William & Mary Police have concluded an internal review after an officer subdued a male college staff member who was having a seizure in June.
The review found the officer acted in accordance with departmental guidelines and training when dealing with the man, who was said to be combative, said William & Mary Police Department spokesperson Suzanne Clavet.
The man was restrained with a “standard grasp takedown” for his own safety, the review said, after the staff member allegedly hit the officer.
Clavet added an internal review is standard procedure whenever an individual is restrained in this manner.
“William & Mary officers always strive to assist our community members in a safe and effective manner,” William & Mary Police Chief Deb Cheesebro said in June. “As a department, we routinely review our protocols to ensure best practices and will do so in this case. Our Department is committed to serving with integrity and professionalism.”
Police did not release the staff member’s name, citing Virginia Code 2.2-3706.
The incident report
In the incident report, the responding police officer said he felt the staff member was a threat to himself and others. The officer struggled to subdue the man, who was taken down multiple times and handcuffed after backup officers arrived.
William & Mary Police were called just before 9 a.m. June 18 to Jones Hall to assist paramedics treating a staff member who was having a seizure.
When the responding officer entered Room 201 he found between six and 10 people holding the staff member down in a chair. The man’s arms, shoulders and head were “spasming,” the officer said in the incident report.
One of the people in the room reportedly told the officer the staff member had, during his seizure, previously “went after” someone. The officer then ordered the man be released as he was worried the staff member could be injured by being held down.
After being released, the staff member stood up and began advancing toward the police officer while “stumbling and swinging his arms around.” The officer reported he was unsure if the staff member had control over his actions.
The man continued to advance despite the officer repeatedly telling him to stop. He began swinging at the officer and hit the officer’s temple with an open hand.
“At that time I attempted to escort [the staff member] to the ground using the standard grasp takedown with a pivot,” the officer said in the report, adding that he did so to prevent injuries to others.
The officer took control of the staff member, but during the takedown the officer said the man hit his head on a desk.
One of the same individuals the officer had told to release the staff member now told the officer to let go of the man. While the officer was distracted by the bystander, the staff member broke free and struck the officer in the groin.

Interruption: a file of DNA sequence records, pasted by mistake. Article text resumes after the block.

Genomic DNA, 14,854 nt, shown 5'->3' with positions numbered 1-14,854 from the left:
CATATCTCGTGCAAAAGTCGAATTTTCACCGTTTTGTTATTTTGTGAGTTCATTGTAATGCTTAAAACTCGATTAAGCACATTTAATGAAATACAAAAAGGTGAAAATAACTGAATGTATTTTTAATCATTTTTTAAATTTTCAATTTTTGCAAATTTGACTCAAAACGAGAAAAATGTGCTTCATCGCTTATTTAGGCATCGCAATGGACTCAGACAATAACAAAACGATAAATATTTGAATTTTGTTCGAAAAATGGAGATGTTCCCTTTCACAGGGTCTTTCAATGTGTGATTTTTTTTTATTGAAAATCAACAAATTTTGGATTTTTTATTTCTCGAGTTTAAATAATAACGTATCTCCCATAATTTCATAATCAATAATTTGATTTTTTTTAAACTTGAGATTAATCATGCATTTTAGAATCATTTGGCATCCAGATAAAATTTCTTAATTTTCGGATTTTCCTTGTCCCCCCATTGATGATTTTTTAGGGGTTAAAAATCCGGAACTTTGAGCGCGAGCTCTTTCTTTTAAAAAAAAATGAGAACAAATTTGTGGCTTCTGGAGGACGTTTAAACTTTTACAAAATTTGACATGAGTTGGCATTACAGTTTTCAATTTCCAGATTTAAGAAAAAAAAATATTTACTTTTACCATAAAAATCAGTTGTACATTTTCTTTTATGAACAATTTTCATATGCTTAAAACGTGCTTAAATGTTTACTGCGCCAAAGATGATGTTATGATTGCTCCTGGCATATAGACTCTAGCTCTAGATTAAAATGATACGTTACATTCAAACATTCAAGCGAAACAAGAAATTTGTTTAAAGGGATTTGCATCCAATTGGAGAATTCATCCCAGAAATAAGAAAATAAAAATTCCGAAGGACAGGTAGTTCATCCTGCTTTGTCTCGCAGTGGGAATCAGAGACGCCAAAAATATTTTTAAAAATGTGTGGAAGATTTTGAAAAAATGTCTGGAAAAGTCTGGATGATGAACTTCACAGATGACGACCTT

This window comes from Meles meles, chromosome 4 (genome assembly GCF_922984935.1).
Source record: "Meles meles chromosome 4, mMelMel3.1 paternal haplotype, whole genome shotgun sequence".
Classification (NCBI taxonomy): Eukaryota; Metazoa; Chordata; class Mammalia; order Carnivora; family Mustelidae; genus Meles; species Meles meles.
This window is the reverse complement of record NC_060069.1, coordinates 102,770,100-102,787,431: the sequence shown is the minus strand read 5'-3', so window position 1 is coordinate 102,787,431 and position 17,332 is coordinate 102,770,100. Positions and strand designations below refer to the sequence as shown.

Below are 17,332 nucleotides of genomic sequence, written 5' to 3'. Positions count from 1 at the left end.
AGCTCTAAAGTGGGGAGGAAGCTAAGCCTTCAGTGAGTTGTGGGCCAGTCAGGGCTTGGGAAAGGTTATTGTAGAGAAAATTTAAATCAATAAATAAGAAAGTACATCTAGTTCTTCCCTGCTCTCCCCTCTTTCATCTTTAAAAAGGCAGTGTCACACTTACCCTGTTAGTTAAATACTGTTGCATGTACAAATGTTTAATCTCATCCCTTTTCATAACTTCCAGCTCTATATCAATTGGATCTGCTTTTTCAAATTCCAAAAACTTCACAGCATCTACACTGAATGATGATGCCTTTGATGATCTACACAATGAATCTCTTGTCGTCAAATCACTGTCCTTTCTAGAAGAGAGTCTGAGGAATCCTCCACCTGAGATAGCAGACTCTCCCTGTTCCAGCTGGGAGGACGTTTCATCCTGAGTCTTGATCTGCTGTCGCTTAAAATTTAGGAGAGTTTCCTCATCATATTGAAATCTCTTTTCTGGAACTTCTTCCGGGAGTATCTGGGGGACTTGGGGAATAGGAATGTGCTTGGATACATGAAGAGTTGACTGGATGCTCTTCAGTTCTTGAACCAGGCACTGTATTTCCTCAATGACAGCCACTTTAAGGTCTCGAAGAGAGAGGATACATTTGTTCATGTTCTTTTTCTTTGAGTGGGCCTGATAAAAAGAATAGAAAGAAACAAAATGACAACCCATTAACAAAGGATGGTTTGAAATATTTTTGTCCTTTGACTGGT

The officer backed away in order to recover, but looked up to find the man coming at him again with arms swinging. The man had a blank look on his face and “appeared to not be all ‘there,’” the officer said.
He continued to tell the man to get back.
Medics arrived on scene and tried to clear the bystanders out of the room as the officer tried to “gain control” of the staff member in order to prevent any more harm.
Once again the officer took the staff member to the ground, pinning him on his back. The officer said the takedown was “partially successful.”
The staff member managed to get back up again, and medics requested additional support from William & Mary Police.
The officer then attempted to retake control of the situation with verbal commands, hand-control techniques and takedowns, none of which were successful.
“I contemplated additional use of force options,” the officer said in the report.
He then reached for his pepper spray to subdue the staff member, but was told not to use it by one of the other individuals present. The officer then put his pepper spray away to prevent the bystander from turning on him, the report says.
Two more officers arrived and the staff member was handcuffed.
After the staff member was restrained, police found a knife in his pocket. Clavet said the knife was a pocket knife less than 3 inches long, which is allowable on campus.
The staff member was placed on a stretcher and continued resisting while asking for help. Williamsburg medics escorted the man to Riverside Doctors’ Hospital.
No charges were filed against the staff member.